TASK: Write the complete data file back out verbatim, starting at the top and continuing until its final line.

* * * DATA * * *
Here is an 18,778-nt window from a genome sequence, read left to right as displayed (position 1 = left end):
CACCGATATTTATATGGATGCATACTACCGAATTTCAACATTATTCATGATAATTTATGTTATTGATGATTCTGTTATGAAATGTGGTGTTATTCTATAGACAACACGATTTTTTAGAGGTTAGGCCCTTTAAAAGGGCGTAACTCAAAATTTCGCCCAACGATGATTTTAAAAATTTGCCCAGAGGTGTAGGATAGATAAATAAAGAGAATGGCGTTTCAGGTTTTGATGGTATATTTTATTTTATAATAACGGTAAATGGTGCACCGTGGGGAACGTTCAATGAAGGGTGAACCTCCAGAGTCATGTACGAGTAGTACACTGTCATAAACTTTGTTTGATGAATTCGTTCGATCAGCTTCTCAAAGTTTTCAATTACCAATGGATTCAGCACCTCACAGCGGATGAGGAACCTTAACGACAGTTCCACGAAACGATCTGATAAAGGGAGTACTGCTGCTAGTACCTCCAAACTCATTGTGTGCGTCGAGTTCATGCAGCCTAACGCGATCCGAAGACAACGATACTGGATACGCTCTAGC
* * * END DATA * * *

Here is an 18,778-nt window from a genome sequence, read left to right as displayed (position 1 = left end):
CACCGATATTTATATGGATGCATACTACCGAATTTCAACATTATTCATGATAATTTATGTTATTGATGATTCTGTTATGAAATGTGGTGTTATTCTATAGACAACACGATTTTTTAGAGGTTAGGCCCTTTAAAAGGGCGTAACTCAAAATTTCGCCCAACGATGATTTTAAAAATTTGCCCAGAGGTGTAGGATAGATAAATAAAGAGAATGGCGTTTCAGGTTTTGATGGTATATTTTATTTTATAATAACGGTAAATGGTGCACCGTGGGGAACGTTCAATGAAGGGTGAACCTCCAGAGTCATGTACGAGTAGTACACTGTCATAAACTTTGTTTGATGAATTCGTTCGATCAGCTTCTCAAAGTTTTCAATTACCAATGGATTCAGCACCTCACAGCGGATGAGGAACCTTAACGACAGTTCCACGAAACGATCTGATAAAGGGAGTACTGCTGCTAGTACCTCCAAACTCATTGTGTGCGTCGAGTTCATGCAGCCTAACGCGATCCGAAGACAACGATACTGGATACGCTCTAGC